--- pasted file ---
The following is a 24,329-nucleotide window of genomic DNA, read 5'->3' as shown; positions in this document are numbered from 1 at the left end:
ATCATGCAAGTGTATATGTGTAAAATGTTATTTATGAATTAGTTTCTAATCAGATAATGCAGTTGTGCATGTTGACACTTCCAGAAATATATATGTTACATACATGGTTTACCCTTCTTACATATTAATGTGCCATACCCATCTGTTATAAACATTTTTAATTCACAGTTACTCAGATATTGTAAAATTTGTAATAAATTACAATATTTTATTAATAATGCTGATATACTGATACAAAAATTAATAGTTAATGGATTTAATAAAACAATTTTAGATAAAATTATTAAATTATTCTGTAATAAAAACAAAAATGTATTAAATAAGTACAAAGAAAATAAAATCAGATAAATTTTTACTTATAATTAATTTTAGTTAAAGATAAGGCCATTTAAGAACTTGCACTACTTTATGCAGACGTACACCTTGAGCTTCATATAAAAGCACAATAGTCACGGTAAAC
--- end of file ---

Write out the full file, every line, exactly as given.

The following is a 24,329-nucleotide window of genomic DNA, read 5'->3' as shown; positions in this document are numbered from 1 at the left end:
ATCATGCAAGTGTATATGTGTAAAATGTTATTTATGAATTAGTTTCTAATCAGATAATGCAGTTGTGCATGTTGACACTTCCAGAAATATATATGTTACATACATGGTTTACCCTTCTTACATATTAATGTGCCATACCCATCTGTTATAAACATTTTTAATTCACAGTTACTCAGATATTGTAAAATTTGTAATAAATTACAATATTTTATTAATAATGCTGATATACTGATACAAAAATTAATAGTTAATGGATTTAATAAAACAATTTTAGATAAAATTATTAAATTATTCTGTAATAAAAACAAAAATGTATTAAATAAGTACAAAGAAAATAAAATCAGATAAATTTTTACTTATAATTAATTTTAGTTAAAGATAAGGCCATTTAAGAACTTGCACTACTTTATGCAGACGTACACCTTGAGCTTCATATAAAAGCACAATAGTCACGGTAAAC